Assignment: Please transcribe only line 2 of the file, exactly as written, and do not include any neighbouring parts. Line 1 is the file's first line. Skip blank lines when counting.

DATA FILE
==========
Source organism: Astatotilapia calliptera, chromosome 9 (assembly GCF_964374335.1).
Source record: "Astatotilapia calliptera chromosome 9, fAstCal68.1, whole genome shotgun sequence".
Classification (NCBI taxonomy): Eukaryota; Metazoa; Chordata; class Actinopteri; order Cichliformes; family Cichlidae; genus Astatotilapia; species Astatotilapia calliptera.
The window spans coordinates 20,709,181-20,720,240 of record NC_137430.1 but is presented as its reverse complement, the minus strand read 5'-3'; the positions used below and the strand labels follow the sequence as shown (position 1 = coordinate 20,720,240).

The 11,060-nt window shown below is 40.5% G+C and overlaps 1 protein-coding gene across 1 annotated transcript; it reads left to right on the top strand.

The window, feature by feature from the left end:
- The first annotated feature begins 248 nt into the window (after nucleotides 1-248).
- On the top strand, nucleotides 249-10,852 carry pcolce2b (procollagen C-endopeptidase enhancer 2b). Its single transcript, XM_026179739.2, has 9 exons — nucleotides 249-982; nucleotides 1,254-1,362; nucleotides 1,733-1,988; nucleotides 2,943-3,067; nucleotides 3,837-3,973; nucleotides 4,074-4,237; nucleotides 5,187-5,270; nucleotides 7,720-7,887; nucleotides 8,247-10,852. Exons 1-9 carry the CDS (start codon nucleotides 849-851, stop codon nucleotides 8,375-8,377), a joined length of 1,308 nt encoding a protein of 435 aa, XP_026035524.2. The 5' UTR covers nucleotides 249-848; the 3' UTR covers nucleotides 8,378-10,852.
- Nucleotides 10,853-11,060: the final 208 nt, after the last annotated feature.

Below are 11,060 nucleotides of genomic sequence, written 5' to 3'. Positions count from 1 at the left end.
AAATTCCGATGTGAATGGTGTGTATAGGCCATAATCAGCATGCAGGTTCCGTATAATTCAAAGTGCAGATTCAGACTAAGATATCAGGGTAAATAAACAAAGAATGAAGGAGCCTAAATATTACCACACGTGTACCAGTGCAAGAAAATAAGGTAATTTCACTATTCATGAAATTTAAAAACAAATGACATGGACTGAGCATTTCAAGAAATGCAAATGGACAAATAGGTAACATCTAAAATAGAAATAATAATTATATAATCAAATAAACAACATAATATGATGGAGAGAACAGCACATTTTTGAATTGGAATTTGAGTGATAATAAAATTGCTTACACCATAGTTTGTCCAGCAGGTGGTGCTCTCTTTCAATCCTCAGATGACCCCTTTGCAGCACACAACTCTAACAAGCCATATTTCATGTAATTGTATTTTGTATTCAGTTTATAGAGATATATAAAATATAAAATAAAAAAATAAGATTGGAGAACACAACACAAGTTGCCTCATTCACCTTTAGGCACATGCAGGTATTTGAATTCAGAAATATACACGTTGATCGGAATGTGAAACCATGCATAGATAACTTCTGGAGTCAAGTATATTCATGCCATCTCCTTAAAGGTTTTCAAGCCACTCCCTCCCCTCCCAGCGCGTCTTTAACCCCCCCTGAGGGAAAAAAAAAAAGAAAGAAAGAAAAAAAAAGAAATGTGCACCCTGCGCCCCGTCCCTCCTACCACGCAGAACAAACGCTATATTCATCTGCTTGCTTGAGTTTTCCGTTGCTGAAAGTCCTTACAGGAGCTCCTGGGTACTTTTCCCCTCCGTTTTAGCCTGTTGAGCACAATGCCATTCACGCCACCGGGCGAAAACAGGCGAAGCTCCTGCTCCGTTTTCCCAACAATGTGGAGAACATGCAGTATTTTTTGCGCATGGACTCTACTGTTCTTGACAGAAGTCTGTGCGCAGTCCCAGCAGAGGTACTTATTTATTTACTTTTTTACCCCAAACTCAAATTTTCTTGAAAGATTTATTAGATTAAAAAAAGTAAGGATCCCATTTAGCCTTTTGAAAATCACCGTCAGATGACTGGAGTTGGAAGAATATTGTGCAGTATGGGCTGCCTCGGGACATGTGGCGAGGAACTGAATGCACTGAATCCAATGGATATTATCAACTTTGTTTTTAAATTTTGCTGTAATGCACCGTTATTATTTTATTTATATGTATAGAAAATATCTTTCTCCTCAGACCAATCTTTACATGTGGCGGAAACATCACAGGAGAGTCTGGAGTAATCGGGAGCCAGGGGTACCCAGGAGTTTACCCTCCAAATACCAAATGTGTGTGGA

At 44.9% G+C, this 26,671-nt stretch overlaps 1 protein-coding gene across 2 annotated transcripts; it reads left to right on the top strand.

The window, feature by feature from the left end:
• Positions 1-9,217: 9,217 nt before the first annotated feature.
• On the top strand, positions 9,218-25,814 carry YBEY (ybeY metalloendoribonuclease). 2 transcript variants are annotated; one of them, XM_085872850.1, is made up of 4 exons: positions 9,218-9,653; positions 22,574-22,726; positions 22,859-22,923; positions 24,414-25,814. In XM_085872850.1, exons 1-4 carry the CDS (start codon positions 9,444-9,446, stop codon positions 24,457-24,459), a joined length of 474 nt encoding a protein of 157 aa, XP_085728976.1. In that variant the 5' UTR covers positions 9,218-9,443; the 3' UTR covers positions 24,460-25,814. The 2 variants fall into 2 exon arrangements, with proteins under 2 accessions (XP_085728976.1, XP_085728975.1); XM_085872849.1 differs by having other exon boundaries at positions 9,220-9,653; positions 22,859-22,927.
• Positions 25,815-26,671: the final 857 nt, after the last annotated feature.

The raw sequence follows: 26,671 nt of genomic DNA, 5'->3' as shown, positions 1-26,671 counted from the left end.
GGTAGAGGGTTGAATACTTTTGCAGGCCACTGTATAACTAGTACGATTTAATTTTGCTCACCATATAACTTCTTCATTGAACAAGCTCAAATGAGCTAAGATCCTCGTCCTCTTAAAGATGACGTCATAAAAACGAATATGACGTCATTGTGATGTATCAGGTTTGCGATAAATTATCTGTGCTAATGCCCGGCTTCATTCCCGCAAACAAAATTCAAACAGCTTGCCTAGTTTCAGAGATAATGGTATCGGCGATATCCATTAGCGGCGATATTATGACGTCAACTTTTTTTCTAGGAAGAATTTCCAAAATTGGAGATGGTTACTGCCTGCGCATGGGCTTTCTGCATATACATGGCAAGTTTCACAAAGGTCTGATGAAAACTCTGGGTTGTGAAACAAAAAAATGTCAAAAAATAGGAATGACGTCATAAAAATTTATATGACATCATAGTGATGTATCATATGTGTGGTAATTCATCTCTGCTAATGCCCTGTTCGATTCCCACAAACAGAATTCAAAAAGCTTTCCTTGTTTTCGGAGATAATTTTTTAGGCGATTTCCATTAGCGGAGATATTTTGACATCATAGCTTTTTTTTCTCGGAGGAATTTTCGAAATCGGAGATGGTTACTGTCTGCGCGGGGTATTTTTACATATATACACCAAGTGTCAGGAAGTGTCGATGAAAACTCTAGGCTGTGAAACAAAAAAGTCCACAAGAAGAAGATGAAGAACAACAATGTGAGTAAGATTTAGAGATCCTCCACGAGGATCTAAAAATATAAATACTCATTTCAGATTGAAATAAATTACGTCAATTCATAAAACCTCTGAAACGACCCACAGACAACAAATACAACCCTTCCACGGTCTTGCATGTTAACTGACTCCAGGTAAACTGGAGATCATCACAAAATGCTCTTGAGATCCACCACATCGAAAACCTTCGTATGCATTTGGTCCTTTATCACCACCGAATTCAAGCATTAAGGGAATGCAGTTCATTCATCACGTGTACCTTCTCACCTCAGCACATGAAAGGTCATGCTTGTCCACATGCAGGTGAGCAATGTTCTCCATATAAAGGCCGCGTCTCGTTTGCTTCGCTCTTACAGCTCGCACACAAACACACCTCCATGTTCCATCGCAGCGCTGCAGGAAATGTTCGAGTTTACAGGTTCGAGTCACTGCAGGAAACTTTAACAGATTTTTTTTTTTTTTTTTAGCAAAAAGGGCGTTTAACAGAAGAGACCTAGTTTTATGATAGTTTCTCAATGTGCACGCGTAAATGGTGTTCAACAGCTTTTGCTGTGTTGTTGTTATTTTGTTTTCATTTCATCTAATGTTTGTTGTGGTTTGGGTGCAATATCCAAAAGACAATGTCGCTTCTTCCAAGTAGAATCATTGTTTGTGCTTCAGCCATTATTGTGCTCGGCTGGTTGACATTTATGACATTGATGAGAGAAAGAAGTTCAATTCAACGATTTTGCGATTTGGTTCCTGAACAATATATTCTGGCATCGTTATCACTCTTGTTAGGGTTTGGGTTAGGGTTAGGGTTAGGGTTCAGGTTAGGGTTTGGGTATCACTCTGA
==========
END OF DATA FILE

Source record: "Astatotilapia calliptera chromosome 9, fAstCal68.1, whole genome shotgun sequence".